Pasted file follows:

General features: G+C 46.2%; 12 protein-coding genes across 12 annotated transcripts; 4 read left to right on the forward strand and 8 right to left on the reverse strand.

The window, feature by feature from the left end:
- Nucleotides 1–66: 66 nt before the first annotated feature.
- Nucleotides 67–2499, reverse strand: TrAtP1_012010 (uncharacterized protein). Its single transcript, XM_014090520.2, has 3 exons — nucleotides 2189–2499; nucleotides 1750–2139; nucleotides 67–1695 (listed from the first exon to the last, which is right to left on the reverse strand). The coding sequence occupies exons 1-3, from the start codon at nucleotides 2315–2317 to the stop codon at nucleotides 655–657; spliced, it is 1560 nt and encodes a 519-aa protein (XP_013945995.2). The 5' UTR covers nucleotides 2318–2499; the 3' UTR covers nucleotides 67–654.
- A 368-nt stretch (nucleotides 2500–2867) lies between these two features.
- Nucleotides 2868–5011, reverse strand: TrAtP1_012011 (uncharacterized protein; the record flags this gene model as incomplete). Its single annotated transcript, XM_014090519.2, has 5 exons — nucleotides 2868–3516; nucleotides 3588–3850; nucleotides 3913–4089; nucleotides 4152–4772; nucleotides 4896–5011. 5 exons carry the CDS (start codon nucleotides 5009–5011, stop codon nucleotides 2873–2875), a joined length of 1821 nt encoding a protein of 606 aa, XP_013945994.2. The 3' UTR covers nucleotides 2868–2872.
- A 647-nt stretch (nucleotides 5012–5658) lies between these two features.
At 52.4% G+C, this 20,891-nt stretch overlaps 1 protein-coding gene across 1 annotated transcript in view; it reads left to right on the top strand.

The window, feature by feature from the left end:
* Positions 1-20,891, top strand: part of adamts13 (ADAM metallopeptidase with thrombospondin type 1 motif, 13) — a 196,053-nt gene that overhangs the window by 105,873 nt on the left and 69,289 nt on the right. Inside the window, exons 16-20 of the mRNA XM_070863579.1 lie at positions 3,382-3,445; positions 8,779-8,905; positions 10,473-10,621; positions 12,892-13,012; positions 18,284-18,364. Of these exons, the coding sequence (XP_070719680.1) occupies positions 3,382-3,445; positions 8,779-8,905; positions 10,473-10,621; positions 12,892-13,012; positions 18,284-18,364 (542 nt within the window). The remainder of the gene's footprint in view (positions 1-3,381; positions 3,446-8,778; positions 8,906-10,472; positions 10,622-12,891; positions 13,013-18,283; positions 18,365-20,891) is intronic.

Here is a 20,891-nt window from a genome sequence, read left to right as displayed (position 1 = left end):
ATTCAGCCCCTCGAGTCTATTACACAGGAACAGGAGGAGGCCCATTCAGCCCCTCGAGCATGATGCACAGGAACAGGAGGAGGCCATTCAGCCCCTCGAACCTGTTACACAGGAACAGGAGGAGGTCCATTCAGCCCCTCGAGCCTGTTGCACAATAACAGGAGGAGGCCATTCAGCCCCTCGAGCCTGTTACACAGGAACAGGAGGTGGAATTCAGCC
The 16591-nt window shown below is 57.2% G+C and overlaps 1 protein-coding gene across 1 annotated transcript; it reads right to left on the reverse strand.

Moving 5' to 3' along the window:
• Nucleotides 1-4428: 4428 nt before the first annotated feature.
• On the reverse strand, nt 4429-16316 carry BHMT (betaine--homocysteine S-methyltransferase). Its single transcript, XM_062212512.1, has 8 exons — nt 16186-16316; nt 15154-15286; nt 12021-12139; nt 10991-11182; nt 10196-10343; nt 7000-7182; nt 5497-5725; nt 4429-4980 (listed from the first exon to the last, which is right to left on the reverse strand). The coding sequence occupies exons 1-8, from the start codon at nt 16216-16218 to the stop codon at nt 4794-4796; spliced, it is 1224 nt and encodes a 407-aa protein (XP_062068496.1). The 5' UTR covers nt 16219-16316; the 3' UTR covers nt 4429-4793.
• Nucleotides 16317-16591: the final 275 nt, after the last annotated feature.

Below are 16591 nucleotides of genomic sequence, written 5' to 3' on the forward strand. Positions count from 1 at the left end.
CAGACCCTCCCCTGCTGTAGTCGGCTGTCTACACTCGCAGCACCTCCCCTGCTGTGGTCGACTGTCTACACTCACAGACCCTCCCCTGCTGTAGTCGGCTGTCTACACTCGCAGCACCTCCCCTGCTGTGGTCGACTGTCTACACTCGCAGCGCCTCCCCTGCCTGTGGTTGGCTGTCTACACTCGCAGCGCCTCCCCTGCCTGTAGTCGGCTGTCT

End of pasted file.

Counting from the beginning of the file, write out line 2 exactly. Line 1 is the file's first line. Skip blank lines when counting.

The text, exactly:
The window, feature by feature from the left end: